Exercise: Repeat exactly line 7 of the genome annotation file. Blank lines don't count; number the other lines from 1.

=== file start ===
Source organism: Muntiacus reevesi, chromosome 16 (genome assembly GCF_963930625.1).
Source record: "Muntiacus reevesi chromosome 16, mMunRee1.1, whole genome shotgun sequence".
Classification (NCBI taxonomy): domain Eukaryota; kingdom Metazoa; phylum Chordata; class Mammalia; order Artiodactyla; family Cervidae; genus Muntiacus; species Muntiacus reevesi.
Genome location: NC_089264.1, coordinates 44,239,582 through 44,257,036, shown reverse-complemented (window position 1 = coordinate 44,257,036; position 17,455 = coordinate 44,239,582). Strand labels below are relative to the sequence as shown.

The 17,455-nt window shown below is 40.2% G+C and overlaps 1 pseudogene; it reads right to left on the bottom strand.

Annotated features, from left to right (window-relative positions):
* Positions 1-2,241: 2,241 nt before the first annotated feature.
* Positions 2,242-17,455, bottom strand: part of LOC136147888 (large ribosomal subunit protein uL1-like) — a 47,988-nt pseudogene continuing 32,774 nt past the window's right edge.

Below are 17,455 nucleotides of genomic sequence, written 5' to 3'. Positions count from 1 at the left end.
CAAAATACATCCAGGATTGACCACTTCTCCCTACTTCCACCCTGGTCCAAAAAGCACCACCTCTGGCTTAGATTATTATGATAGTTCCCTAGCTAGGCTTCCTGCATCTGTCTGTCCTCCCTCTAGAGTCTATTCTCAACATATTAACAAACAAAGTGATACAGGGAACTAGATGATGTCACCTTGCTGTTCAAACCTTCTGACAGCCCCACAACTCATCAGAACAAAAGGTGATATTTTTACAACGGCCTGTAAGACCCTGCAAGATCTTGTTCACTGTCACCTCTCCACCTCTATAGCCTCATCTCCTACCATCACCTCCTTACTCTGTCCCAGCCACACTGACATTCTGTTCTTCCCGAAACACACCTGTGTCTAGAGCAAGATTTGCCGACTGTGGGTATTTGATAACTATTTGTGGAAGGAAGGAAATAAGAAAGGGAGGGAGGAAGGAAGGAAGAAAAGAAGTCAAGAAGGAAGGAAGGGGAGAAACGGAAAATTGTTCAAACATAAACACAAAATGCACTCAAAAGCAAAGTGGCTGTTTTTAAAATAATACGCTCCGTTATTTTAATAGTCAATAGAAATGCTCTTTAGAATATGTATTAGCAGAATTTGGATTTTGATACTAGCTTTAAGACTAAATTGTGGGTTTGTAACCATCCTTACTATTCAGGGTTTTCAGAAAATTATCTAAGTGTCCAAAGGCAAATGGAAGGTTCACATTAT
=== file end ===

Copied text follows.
* Positions 1-2,241: 2,241 nt before the first annotated feature.